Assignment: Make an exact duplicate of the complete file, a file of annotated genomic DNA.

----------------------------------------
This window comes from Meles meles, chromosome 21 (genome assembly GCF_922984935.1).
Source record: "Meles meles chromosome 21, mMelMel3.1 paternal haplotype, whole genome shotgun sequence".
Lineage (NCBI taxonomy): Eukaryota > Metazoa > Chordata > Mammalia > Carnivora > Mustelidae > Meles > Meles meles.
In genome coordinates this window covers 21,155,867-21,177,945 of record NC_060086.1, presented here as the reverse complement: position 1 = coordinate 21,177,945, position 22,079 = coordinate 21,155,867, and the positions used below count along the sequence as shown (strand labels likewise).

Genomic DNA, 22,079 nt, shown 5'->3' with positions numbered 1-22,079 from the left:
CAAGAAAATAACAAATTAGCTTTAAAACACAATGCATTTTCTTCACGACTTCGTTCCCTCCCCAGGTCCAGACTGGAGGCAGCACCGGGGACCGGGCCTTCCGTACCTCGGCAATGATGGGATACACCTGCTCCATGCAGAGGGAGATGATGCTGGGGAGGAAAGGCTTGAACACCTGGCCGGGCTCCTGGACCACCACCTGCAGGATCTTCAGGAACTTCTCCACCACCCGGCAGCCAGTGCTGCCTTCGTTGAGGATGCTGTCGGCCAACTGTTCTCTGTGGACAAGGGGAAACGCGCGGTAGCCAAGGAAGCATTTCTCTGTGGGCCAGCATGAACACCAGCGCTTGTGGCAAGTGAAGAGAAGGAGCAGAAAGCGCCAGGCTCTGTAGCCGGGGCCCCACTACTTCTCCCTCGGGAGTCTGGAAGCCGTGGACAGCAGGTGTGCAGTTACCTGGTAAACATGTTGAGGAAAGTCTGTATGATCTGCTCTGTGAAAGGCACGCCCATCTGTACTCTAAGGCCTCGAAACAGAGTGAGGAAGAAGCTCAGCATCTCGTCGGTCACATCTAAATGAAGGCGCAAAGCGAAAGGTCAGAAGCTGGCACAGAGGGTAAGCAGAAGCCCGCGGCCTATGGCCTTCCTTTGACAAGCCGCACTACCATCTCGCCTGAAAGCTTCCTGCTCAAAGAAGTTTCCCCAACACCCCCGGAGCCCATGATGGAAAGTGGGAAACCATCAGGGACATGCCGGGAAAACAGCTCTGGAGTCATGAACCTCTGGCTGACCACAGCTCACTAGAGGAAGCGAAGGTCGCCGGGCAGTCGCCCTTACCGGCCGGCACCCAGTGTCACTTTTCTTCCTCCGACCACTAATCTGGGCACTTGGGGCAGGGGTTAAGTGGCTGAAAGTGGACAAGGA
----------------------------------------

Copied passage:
This window comes from Meles meles, chromosome 21 (genome assembly GCF_922984935.1).
Source record: "Meles meles chromosome 21, mMelMel3.1 paternal haplotype, whole genome shotgun sequence".
Lineage (NCBI taxonomy): Eukaryota > Metazoa > Chordata > Mammalia > Carnivora > Mustelidae > Meles > Meles meles.
In genome coordinates this window covers 21,155,867-21,177,945 of record NC_060086.1, presented here as the reverse complement: position 1 = coordinate 21,177,945, position 22,079 = coordinate 21,155,867, and the positions used below count along the sequence as shown (strand labels likewise).

Genomic DNA, 22,079 nt, shown 5'->3' with positions numbered 1-22,079 from the left:
CAAGAAAATAACAAATTAGCTTTAAAACACAATGCATTTTCTTCACGACTTCGTTCCCTCCCCAGGTCCAGACTGGAGGCAGCACCGGGGACCGGGCCTTCCGTACCTCGGCAATGATGGGATACACCTGCTCCATGCAGAGGGAGATGATGCTGGGGAGGAAAGGCTTGAACACCTGGCCGGGCTCCTGGACCACCACCTGCAGGATCTTCAGGAACTTCTCCACCACCCGGCAGCCAGTGCTGCCTTCGTTGAGGATGCTGTCGGCCAACTGTTCTCTGTGGACAAGGGGAAACGCGCGGTAGCCAAGGAAGCATTTCTCTGTGGGCCAGCATGAACACCAGCGCTTGTGGCAAGTGAAGAGAAGGAGCAGAAAGCGCCAGGCTCTGTAGCCGGGGCCCCACTACTTCTCCCTCGGGAGTCTGGAAGCCGTGGACAGCAGGTGTGCAGTTACCTGGTAAACATGTTGAGGAAAGTCTGTATGATCTGCTCTGTGAAAGGCACGCCCATCTGTACTCTAAGGCCTCGAAACAGAGTGAGGAAGAAGCTCAGCATCTCGTCGGTCACATCTAAATGAAGGCGCAAAGCGAAAGGTCAGAAGCTGGCACAGAGGGTAAGCAGAAGCCCGCGGCCTATGGCCTTCCTTTGACAAGCCGCACTACCATCTCGCCTGAAAGCTTCCTGCTCAAAGAAGTTTCCCCAACACCCCCGGAGCCCATGATGGAAAGTGGGAAACCATCAGGGACATGCCGGGAAAACAGCTCTGGAGTCATGAACCTCTGGCTGACCACAGCTCACTAGAGGAAGCGAAGGTCGCCGGGCAGTCGCCCTTACCGGCCGGCACCCAGTGTCACTTTTCTTCCTCCGACCACTAATCTGGGCACTTGGGGCAGGGGTTAAGTGGCTGAAAGTGGACAAGGA